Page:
Influence of laser glazing on properties of diffusion borided layers
2003 (English)In: ICALEO 2003 - 22nd International Congress on Applications of Laser and Electro-Optics, Congress Proceedings, 2003, 1506- p., 1506Conference paper (Refereed)
Pack boriding of steels is known to possess numerous advantages over conventional techniques like carburizing and nitriding. The combination of high hardness coupled with low co-efficient of friction offered by the diffusion borided layers makes them a promising candidate for combating abrasive, adhesive and erosive wear. However, the boronizing treatment on steels is usually found to result in the formation of a porous, irregular top surface layer and often the borided layer comprises of FeB and Fe2B phases. Of the above, FeB formation is highly undesirable, as it is prone to induce cracking in the coating due to thermal expansion mismatch. While the brittle FeB layer in the boride coating can be eliminated by appropriate post heat treatment or by carefully manipulating the process parameters, porosity and structural irregularity, which play a vital role in tribological performance of the coating, continue to exist in the boride layer. The efficacy of laser post-treatment of the borided layer in overcoming the above problems has been investigated and forms the subject of this paper. A pulsed Nd: YAG laser, capable of delivering an average power of 400W, was utilized for irradiation of the borided layer. Prior to laser treatment, boronizing of En-8 steel samples was carried out by pack-boriding process using an indigenously developed boronizing mixture. The boronized layer was subjected to laser irradiation with varied laser power, under a nitrogen shroud and the laser-treated layers were extensively characterized for surface roughness, phase constitution, microstructure and hardness. Laser glazing resulted in complete densification of the irregular porous top region of the previously boronized layer. An increase in laser power was found to lead to an increase in boride layer depth with accompanying decrease in hardness and porosity. Depending on the laser power employed, distinct microstructures were noted in the treated layer and could be attributed to varying extents of dilution of the boronized layer by Fe from the substrate. Apart from analyzing the influence of laser power on the characteristics of the diffusion borided layer, tribological performance of the laser-treated layers was also evaluated and compared with that of the untreated boride layer. Results of abrasive wear tests indicated substantial improvement in tribological properties and strong dependence on the laser power employed.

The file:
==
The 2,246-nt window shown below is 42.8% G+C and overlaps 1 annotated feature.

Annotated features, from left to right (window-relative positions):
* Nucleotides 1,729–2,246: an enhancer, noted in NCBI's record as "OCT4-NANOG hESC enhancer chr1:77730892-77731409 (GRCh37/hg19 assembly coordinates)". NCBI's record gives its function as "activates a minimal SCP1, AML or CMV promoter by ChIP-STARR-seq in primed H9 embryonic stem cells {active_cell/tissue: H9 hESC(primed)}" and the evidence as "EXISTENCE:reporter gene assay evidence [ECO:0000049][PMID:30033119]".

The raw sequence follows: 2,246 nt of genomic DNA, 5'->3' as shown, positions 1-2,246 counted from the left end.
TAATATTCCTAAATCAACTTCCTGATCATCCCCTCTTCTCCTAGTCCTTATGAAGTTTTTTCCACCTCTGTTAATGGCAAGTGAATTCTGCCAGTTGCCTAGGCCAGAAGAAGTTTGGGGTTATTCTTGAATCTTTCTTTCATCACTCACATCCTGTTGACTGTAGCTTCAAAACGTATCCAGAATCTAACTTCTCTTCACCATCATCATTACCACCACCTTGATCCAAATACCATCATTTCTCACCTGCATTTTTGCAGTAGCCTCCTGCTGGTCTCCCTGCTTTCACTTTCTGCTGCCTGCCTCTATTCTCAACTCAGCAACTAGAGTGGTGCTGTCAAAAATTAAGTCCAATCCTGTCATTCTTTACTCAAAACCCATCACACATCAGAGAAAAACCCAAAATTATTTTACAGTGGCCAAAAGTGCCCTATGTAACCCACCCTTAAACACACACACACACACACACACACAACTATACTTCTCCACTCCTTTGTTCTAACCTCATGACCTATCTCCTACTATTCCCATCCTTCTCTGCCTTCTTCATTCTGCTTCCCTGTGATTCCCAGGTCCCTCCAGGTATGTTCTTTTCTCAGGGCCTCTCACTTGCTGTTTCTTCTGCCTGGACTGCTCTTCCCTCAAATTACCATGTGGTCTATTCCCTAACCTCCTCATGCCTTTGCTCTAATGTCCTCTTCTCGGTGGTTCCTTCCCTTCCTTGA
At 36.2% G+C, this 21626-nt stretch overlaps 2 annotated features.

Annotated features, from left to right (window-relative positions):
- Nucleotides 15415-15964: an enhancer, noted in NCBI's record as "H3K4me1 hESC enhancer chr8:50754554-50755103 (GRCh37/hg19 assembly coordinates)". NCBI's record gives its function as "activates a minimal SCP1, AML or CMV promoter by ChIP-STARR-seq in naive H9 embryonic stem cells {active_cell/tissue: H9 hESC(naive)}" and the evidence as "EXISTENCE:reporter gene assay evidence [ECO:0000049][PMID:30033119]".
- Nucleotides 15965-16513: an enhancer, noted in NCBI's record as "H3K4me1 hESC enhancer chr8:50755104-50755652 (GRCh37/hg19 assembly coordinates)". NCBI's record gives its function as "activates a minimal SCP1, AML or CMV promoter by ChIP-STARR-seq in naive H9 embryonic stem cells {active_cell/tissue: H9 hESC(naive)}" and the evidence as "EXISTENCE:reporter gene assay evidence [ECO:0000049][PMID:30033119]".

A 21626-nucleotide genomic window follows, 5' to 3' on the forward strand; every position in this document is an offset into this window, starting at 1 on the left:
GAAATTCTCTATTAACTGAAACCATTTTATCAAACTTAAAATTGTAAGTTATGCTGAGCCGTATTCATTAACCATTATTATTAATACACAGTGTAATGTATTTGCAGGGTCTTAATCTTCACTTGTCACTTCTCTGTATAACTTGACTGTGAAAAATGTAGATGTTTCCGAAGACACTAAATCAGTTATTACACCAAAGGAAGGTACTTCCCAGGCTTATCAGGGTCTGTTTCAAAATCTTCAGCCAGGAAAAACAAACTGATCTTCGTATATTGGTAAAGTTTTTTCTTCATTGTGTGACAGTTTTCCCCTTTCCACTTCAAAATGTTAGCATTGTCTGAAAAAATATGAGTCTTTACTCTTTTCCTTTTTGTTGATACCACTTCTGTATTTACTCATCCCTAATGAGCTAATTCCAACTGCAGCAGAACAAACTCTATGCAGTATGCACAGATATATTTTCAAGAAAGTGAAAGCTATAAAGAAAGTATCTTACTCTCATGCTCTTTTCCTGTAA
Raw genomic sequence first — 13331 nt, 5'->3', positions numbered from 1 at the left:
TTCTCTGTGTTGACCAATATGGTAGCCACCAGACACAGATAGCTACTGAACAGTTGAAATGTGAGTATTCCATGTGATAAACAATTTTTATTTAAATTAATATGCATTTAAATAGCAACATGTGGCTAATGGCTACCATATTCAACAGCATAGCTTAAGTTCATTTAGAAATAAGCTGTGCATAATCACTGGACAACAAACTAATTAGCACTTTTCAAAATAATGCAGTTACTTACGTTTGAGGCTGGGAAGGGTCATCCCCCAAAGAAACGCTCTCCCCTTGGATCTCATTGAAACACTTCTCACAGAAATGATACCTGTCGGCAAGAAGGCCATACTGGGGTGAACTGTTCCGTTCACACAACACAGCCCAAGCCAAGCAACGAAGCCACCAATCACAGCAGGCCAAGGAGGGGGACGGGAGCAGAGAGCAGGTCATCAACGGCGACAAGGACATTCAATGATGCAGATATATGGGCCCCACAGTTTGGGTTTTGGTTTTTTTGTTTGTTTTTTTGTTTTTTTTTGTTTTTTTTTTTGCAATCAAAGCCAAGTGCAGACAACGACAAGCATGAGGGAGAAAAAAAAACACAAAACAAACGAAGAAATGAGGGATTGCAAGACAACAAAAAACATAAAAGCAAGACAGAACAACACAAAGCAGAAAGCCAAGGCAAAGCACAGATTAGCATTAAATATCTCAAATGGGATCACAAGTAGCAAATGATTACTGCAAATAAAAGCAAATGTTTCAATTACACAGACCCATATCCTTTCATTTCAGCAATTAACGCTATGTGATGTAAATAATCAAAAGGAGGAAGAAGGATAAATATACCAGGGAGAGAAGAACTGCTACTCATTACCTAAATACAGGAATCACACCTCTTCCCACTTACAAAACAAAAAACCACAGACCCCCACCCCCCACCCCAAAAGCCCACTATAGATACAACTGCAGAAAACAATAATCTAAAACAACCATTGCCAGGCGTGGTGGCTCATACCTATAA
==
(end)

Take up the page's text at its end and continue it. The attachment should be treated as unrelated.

Place, publisher, year, edition, pages
2003. 1506- p., 1506
Abrasives; Boride coatings; Borides; Boriding; Diffusion; Friction; Glazes; Hardness; Irradiation; Lasers; Microstructure; Pulsed laser applications; Pulsed laser deposition; Semiconductor doping; Surface roughness; Surface treatment; Thermal expansion; Thermal spraying; Tribology, Abrasive wear tests; Average powers; B phases; Boride layers; Boronized layers; Boronizing; Boronizing treatments; Conventional techniques; Erosive wears; High hardnesses; Laser glazings; Laser irradiations; Laser powers; Laser treatments; Pack boriding; Phase constitutions; Process parameters; Process using; Pulsed Nd:YAG lasers; Steel samples; Substantial improvements; Top surfaces; Tribological performances; Tribological properties, Neodymium lasers
IdentifiersURN: urn:nbn:se:hv:diva-8537OAI: oai:DiVA.org:hv-8537DiVA: diva2:860176
ICALEO 2003 - 22nd International Congress on Applications of Laser and Electro-Optics; Jacksonville, FL; United States; 13 October 2003 through 16 October 2003; Code 74101